Arthur Hill was born in 1922 in Saskatchewan, Canada. He began his career in Britain and appeared in such English films as “Penny Princess” in 1952, “Life With the Lions” and “The Deep Blue Sea! with Vivien Leigh. By 1957 he was in the U.S. and starred in mnay of the plays been shown on television. His Hollywood films included “The Young Doctors” with Ben Gazzara and Ina Balin in 1961, “Moment to Moment” with Jean Seberg and Honor Blackman and “Harper” with Paul Newman and Lauren Bacall. His last role was as a guest star in an 1990 episode of “Murder She Wrote” with Angela Lansbury. He died in 2006 at the age of 84.
His “Independent” obituary:
The Canadian actor Arthur Hill, who created the role of the unhappily married college professor George in Edward Albee’s Who’s Afraid of Virginia Woolf? both on Broadway and in London, was a dependable player who had other Broadway triumphs as Ben, the hero’s frail brother, in Look Homeward, Angel, and the ill-fated father in All the Way Home. On screen, he had notable roles in Harper and The Andromeda Strain, and his countless television performances included the leading role in the series Owen Marshall, Counsellor-at-Law.
The son of a QC, he was born in Melfort, Saskatchewan, in 1922, and educated at the University of British Columbia, with the intention of following his father into the legal profession. After serving as a mechanic with the Royal Canadian Air Force in the Second World War, he returned to university, where his involvement with college plays engendered acting ambitions.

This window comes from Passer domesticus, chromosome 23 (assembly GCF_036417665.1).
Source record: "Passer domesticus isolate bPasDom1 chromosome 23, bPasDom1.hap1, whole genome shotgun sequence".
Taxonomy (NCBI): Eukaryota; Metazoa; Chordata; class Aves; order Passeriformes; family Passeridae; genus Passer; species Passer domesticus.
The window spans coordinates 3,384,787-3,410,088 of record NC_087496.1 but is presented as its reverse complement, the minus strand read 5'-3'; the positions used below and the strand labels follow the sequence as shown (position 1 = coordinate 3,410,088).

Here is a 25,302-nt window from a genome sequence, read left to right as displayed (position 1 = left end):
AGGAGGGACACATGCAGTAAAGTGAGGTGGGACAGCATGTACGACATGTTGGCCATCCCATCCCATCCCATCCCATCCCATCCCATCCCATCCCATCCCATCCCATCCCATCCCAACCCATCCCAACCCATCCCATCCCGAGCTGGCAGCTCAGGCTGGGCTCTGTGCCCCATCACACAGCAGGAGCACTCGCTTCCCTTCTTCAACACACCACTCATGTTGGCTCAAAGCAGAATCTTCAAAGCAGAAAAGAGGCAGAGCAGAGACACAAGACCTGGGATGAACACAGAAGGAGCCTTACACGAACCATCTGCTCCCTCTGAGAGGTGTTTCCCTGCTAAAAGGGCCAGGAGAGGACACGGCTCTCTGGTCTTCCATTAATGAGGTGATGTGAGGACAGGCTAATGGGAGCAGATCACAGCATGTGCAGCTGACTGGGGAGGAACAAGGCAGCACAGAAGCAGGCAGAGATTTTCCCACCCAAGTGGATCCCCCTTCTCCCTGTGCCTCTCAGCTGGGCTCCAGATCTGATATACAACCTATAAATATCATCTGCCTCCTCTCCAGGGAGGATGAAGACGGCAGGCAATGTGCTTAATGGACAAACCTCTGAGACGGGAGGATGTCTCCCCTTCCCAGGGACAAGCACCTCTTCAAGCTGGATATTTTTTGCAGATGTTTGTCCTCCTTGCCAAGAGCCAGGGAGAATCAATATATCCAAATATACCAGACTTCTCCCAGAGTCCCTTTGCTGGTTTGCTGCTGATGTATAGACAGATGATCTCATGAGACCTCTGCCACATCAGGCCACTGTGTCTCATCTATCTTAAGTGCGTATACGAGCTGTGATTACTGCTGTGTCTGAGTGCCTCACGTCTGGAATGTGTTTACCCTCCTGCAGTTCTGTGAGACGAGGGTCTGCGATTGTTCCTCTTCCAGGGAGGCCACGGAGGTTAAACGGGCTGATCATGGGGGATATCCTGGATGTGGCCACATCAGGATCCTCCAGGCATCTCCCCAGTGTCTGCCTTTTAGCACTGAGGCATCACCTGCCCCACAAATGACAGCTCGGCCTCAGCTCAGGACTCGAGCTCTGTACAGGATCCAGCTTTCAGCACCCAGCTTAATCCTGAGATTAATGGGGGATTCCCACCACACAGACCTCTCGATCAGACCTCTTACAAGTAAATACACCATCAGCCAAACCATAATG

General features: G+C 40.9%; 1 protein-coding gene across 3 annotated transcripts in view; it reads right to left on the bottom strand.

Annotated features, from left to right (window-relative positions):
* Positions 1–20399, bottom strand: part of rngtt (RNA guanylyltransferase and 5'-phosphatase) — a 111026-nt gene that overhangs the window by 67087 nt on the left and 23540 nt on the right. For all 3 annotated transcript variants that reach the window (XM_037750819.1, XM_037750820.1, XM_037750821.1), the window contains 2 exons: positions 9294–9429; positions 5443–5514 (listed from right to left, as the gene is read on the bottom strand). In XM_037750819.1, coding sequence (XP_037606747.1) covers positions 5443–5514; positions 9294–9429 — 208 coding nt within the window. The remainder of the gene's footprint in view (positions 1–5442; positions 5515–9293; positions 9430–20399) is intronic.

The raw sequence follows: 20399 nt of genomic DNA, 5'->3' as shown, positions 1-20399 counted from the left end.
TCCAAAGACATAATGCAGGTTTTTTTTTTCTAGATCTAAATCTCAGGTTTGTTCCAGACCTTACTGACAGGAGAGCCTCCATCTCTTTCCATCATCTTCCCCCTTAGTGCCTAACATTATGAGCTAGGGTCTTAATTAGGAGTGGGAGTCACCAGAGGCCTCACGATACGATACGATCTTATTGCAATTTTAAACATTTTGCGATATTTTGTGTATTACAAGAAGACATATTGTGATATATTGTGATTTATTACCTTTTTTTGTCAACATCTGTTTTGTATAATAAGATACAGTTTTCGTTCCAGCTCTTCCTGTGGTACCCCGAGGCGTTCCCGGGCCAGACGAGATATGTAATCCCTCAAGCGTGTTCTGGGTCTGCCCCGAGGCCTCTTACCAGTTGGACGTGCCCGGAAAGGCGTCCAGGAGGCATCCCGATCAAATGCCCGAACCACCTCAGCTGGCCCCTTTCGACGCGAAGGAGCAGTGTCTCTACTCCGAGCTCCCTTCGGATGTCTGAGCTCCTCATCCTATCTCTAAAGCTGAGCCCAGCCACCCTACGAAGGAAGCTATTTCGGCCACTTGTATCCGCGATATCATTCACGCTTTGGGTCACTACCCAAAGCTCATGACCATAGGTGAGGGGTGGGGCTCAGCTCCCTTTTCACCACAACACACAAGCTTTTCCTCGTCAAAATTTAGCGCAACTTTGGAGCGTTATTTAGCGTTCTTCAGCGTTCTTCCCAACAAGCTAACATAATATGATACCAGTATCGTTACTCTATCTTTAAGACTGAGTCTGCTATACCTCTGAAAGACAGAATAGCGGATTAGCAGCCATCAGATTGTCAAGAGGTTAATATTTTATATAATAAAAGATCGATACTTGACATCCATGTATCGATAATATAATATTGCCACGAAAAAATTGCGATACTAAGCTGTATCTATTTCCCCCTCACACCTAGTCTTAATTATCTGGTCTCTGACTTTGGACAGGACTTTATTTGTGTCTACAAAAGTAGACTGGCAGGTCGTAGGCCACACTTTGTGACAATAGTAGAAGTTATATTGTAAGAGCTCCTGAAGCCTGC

After touring Canada with a community theatre group, he moved to London, where he made his professional début at the Wimbledon Theatre in Arthur Laurents’ play Home of the Brave (1948), an indictment of racial prejudice. Hill played Finch, a soldier serving in the South Pacific with his boyhood friend, a Jew who is persecuted by a bigoted corporal. Hill moved with the play to the Westminster Theatre, where it was retitled The Way Back. (When filmed under its original title by Stanley Kramer in 1949, the oppressed soldier was made a black man, and Hill’s role was played by Lloyd Bridges.)
Hill made his screen début in Val Guest’s Miss Pilgrim’s Progress (1949), starring Guest’s wife, Yolande Donlan. Guest later recalled,
I surrounded Yolande with my usual rep company and one newcomer, a good-looking young Canadian to play the US Consul. His name was Arthur Hill, it was his very first film, and it turned out to be a milestone for him. Not only was he inducted into our rep but later it led to him playing opposite Yolande in Garson Kanin’s play The Rat Race for the BBC, and that in turn impressed Kanin enough to get him cast in the play The Matchmaker, which was to take him to Broadway . . .
Hill appeared in three more Guest movies, Mr Drake’s Duck (1950), The Body Said No (1950) and Life with the Lyons (1954), and other early films included I Was a Male War Bride (1949), Paul Temple Returns (1952) and The Deep Blue Sea (1955, based on Terence Rattigan’s play), in which Hill played the chum of Kenneth More, a feckless RAF pilot.